Opinion

Ivan Star Comes Out: Guiding our future based on our traditions






Ivan F. Star Comes Out

Truth in culture and history can re-establish optimism
By Ivan F. Star Comes Out
Native Sun News Today Columnist
nativesunnews.today

Thinking about the future of my grandchildren, a strong sense of worry and fear often consumes my emotions and thoughts. The majority of our youth appear to be moving steadily toward certain disaster. The sudden influx of drugs (meth), teen pregnancy, and single-parenthood are effectively dissuading parental guidance and continuously stifling our youth’s potential.

Of course, we have many that are doing what they can to establish a viable future for themselves but we have far more that are not. Staying in school and going on to higher education, as their parents and elders advise are easier said than done. Overall, our youth have continually held the lowest school achievement levels in the country.

Our educators are doing everything within their capacity to reverse our negative educational stats but they have improved only marginally. What is causing this? No one seems to have a viable solution as the bulk of our youth continue to sink steadily into despair. They are children today but they are growing up and will become adults, the Oyate (people) of the future.

My intention here is to provide a glimpse of our history and hope that it inspires young people to learn more. They must also become aware of their cultural birthright. With such knowledge, they can re-establish that Red Road in their future. Understanding Oceti Sakowin (Seven Council Fires) thought, philosophy, language, and culture, certainly provide a basis for positivity.

Also, they must “see” that American history, as taught in our schools, is clearly biased in that it largely excludes the native side. Let’s begin with the He Sapa (Black Mountain Range)). The original name is indigenous and comes from the abundant pine and spruce which appear “black” from a distance.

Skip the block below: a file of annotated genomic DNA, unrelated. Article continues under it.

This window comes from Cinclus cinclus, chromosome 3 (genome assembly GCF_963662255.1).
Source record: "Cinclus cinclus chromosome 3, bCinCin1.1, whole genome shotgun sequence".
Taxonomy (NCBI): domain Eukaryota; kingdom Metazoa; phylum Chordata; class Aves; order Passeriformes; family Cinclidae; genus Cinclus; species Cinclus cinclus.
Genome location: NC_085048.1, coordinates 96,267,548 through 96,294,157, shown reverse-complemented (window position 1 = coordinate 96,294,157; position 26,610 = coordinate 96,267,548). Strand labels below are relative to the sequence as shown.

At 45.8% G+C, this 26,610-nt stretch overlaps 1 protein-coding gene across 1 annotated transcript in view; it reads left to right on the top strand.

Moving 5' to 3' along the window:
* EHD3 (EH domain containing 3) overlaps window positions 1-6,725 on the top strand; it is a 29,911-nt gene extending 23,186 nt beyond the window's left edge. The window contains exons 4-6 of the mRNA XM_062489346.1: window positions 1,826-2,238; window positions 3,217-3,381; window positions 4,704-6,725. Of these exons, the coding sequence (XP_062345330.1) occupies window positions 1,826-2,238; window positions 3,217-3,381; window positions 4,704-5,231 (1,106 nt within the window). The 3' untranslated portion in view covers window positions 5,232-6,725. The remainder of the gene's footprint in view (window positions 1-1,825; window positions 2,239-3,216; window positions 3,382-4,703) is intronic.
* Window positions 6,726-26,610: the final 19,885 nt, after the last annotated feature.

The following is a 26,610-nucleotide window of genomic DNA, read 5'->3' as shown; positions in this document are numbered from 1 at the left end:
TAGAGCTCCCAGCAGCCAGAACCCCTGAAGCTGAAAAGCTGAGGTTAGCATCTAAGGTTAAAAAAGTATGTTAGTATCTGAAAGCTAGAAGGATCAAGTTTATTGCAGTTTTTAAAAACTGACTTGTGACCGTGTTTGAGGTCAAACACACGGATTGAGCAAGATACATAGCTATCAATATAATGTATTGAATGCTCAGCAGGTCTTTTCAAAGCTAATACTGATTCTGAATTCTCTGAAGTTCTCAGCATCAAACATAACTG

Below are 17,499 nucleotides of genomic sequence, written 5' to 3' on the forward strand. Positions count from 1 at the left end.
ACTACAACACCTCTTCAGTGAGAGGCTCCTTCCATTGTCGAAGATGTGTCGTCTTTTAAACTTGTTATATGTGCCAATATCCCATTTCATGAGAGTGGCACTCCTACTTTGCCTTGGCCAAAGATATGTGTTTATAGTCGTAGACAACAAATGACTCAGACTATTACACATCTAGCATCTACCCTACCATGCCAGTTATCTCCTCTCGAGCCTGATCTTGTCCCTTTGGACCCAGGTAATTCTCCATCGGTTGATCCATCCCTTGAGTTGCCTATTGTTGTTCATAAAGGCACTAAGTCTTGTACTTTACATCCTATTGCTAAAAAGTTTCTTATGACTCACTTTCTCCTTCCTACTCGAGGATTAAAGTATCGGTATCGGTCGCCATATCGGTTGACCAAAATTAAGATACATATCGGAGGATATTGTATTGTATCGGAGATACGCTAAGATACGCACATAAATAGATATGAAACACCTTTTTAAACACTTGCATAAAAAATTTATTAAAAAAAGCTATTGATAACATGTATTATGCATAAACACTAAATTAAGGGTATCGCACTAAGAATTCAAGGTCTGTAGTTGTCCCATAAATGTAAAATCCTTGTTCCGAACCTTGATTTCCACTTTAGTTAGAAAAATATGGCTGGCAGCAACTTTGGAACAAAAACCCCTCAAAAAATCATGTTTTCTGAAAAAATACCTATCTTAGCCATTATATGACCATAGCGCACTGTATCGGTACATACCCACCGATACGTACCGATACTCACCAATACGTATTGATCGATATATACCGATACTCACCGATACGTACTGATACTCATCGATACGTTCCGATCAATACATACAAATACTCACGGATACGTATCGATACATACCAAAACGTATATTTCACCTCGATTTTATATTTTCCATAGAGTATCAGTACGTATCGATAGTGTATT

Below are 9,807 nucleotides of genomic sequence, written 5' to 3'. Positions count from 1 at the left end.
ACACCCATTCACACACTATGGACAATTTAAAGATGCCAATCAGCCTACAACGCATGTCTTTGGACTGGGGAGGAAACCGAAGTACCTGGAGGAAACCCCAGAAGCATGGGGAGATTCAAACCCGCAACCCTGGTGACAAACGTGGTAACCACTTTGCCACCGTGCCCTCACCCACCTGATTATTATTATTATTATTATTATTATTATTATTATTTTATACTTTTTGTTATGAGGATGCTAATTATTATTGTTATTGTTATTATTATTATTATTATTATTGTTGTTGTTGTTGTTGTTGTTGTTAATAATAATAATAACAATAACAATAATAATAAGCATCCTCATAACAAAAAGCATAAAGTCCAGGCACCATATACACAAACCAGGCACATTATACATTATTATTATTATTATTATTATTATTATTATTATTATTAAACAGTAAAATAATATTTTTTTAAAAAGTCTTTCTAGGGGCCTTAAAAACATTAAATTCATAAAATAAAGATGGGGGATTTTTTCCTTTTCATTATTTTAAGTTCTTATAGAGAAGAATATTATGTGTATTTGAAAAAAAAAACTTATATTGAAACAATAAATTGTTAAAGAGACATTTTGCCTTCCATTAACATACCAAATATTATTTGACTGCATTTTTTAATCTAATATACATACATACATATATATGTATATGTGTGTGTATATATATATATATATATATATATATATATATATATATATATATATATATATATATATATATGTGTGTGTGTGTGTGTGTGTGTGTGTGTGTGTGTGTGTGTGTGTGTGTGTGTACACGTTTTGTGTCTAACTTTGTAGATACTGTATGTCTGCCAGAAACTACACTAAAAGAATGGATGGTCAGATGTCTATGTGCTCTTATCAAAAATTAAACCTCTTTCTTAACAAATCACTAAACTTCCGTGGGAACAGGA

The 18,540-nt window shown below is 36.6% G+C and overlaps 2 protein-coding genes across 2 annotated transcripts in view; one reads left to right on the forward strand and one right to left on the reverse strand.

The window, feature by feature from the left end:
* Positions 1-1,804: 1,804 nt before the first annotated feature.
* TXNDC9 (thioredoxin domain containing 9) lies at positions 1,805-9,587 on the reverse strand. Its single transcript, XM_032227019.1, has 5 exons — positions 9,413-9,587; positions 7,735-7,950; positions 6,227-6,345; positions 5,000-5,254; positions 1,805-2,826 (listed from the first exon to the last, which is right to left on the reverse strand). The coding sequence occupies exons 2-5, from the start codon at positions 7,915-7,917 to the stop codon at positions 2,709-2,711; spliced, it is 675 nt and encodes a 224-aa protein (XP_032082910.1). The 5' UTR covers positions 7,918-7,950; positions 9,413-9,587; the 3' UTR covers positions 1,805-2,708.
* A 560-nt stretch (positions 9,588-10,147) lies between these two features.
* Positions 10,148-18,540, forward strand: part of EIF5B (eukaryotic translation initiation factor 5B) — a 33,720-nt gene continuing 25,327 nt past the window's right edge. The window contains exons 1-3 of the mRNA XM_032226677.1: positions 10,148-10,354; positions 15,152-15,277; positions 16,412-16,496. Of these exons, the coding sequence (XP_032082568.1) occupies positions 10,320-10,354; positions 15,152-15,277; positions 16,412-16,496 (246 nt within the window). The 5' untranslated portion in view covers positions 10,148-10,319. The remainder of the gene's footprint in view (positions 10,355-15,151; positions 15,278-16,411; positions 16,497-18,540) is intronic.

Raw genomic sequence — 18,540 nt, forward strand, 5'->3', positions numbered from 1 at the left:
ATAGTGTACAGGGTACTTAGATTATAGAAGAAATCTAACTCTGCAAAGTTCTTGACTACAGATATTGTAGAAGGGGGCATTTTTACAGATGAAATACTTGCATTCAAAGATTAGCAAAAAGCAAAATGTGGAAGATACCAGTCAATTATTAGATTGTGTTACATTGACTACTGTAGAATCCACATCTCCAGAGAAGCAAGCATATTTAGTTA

The Oceti Sakowin knew this range of mountains as “the heart of everything that is.” From above, this landmark is in the shape of the human heart. As the human heart is central to life, the He Sapa is central to Oceti Sakowin life. Every feature within the small range of mountains has cultural and spiritual significance which corresponds with the macrocosm or universe.

Regrettably, the newcomer’s only concern was the gold that was abundant there. I am guessing it is depleted now as the Homestake Gold Mine has shut its machines down and moved on. However, wealth is still being reaped from the timber and other natural resources. It is as if they are not aware of the fact that these resources are also subject to depletion.


Read the rest of the story on the Native Sun News Today website: Truth in culture and history can re-establish optimism

(Ivan F. Star Comes Out can be reached at PO Box 147, Oglala, SD 57764; 605-867-2448 or via email at mato_nasula2@outlook.com)

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